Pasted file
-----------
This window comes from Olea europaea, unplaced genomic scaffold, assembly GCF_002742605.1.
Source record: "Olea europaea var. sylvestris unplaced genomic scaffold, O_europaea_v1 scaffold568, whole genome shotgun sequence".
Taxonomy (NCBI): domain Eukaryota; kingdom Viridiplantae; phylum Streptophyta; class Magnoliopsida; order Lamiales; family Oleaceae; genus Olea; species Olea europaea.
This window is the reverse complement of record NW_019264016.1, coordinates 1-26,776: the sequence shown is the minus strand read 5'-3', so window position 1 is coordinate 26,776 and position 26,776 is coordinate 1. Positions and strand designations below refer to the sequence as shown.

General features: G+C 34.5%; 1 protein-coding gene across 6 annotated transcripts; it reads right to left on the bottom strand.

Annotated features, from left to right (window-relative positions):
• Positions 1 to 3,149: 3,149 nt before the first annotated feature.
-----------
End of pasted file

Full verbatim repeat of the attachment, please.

This window comes from Olea europaea, unplaced genomic scaffold, assembly GCF_002742605.1.
Source record: "Olea europaea var. sylvestris unplaced genomic scaffold, O_europaea_v1 scaffold568, whole genome shotgun sequence".
Taxonomy (NCBI): domain Eukaryota; kingdom Viridiplantae; phylum Streptophyta; class Magnoliopsida; order Lamiales; family Oleaceae; genus Olea; species Olea europaea.
This window is the reverse complement of record NW_019264016.1, coordinates 1-26,776: the sequence shown is the minus strand read 5'-3', so window position 1 is coordinate 26,776 and position 26,776 is coordinate 1. Positions and strand designations below refer to the sequence as shown.

General features: G+C 34.5%; 1 protein-coding gene across 6 annotated transcripts; it reads right to left on the bottom strand.

Annotated features, from left to right (window-relative positions):
• Positions 1 to 3,149: 3,149 nt before the first annotated feature.